I was at a job this past week and was just curious what the insulation experts think of the installation job of this foil faced attic blanket that the H.O. had put in a few years back. She claims to notice a pretty significant improvement in the comfort level of the main floor of the house (1 story above grade) and a decrease in her utility bills - but I can't help but wonder if the crew could have done a better job at installing the attic insulation blankets.
As you can see in the pictures, the blanket was simply laid across the entire attic floor creating peaks and valleys (rising or bumping up over the bottom chord of the roof trusses which creates an air space where the blanket spans over the bays) instead of being cut into sections that could be laid neatly into each bay, ensuring a better fit and contact to the actual attic substrate / floor.
My question is how much difference would this make? My rationale is that in the winter - the foil face (which is on both the top and bottom sides of the fiberglass batt blanket) will end up trapping the warm air in this "air space" (which is actually right above the attic floor) instead of keeping it OUT of the attic altogether and keep it IN and in the main conditioned part of the house.
Any thoughts, or experience with the ideal way to install foil faced attic insulation blankets in a midwest climate? Thanks in advance!
Mid-west = Iowa? aka CZ 5 & 6
A few quick thoughts - Assuming one wants to install it, that is the best place for it based on your climate as it helps prevent the heat from radiating out into the attic & helps block the summer heat from radiating in. In order for it to work you do need an airspace which is why you wouldn't place it directly against the attic floor.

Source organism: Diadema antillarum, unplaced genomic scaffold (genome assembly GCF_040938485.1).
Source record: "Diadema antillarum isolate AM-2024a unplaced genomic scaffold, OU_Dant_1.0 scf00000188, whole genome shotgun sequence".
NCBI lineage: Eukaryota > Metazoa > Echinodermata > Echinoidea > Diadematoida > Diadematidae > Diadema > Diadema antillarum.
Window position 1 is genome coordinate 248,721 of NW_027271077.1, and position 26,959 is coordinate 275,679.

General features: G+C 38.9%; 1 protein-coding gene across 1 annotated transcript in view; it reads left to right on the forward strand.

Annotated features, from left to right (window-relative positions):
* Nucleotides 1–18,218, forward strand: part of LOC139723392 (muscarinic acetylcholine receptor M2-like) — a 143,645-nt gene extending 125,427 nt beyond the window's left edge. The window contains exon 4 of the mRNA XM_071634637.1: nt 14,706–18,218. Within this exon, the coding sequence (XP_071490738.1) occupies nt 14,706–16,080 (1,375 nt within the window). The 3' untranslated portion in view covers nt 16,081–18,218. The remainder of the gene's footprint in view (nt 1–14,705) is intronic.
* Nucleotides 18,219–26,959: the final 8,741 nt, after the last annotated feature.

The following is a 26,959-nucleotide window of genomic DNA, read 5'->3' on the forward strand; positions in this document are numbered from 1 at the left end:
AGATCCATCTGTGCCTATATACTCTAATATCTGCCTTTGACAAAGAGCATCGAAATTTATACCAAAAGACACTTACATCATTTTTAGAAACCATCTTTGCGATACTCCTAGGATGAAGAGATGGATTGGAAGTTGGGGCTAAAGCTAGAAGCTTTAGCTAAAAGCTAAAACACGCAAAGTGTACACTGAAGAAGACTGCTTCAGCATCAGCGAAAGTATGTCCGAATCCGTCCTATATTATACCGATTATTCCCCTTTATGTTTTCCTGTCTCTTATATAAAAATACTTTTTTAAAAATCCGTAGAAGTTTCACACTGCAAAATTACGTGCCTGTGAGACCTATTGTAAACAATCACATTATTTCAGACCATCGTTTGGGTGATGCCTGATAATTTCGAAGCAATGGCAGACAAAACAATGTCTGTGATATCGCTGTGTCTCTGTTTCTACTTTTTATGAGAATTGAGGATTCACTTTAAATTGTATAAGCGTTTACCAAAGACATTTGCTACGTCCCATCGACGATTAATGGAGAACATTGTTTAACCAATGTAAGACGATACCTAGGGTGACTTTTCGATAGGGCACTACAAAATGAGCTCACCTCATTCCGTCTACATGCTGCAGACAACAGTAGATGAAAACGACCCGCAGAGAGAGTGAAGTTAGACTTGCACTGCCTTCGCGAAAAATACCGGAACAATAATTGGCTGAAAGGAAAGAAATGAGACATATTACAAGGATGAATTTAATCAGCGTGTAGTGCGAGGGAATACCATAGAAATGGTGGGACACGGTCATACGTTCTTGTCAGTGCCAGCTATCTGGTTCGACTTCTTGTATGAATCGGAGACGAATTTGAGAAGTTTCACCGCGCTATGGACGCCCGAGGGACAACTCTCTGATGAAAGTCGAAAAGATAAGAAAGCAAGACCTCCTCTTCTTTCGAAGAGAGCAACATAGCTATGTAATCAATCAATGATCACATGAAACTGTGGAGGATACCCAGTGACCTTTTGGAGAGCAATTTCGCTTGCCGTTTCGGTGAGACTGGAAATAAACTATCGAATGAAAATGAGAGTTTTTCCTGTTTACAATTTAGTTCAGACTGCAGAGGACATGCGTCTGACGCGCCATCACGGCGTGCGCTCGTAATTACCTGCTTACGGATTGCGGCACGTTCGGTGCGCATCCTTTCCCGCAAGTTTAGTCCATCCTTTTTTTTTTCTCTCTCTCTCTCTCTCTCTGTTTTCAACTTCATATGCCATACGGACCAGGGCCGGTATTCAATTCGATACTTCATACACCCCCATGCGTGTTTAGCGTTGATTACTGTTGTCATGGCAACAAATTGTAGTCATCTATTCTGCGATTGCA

The biggest issues I see & hear is that no air sealing work appears to have been done based on the workmanship, I see no venting / baffles installed, there are two layers which are great at trapping moisture (shoot even the one layer maybe an issue), and seeing that it is integrated in the batts that they didn't fix the initial insulation first and install the product as the manufacturer recommends.
I would say that it needs to be pulled, the air sealing work done, venting issues addressed, cellulose blown in an even layer that goes above the top of the truss chord & then the product is laid down again.Oh & by the way, I hate to say this, but as the product gets dirty it will lose it's effectiveness.
Thanks for the feedback Sean.....yeah, the homeowner had the insulation blanket installed by a company that was strictly insulation a few years back. I'm heading back to that job to do the actual audit in a few weeks, just thought I'd share some of the preliminary photos I took. And yes, Iowa....thanks again!
I would say that radiant barriers in the midwest are a waste of money. Radiant barrier work best when there is little insulation. Do some research and you will see home that have an R value of less than 20 will see the greatest benefit. Above that the the effectiveness of the barrier declines. You will see at an R40 or above the benefit will be so small that it is not economically feasible.
If you were to seal air leaks and bring the R value up to an R 40 or higher you would receive a greater benefit and that should be the starting point regradless. . Again once you do that it does not pay to install a barrier. It you still have money in your budget then you should look at something else that would save more energy with a similar invest to the RB.
I do see in the picture what appears to be fiberglass batts. If it was a typical installation the batts were not installed to maximum efficiency.
I am not a fan of fiberglass in attic installations and would recommend cellulose.
Radiant barriers have limited use, southern homes. I will add that the FSEC has stated that radiant barriers show a significant reduction in reflectivity do to dust accumulation.
So what is the proper way to install the radiant barrier in the midwest,,,,leave it on the store shelf.
If that foil sandwich is a supplement to existing minimal fiberglass batts, then it will have some enhancement effect, by reducing convection in the fiberglass and by creating a modest (though dusty) radiant barrier, which will help reduce summer heat gain more than winter heat loss, and by very slightly reducing thermal bridging through the bottom chords.
That the two layers of foil have a half-inch of fiberglass sandwiched between them does not make it an "insulation blanket" (as it would have no more than R-1.7), but merely a radiant barrier.
I agree that the cost-effective approach would have been air-sealing the ceiling and blowing cellulose in the attic. Venting the attic is always a good idea, except in humid coastal climates.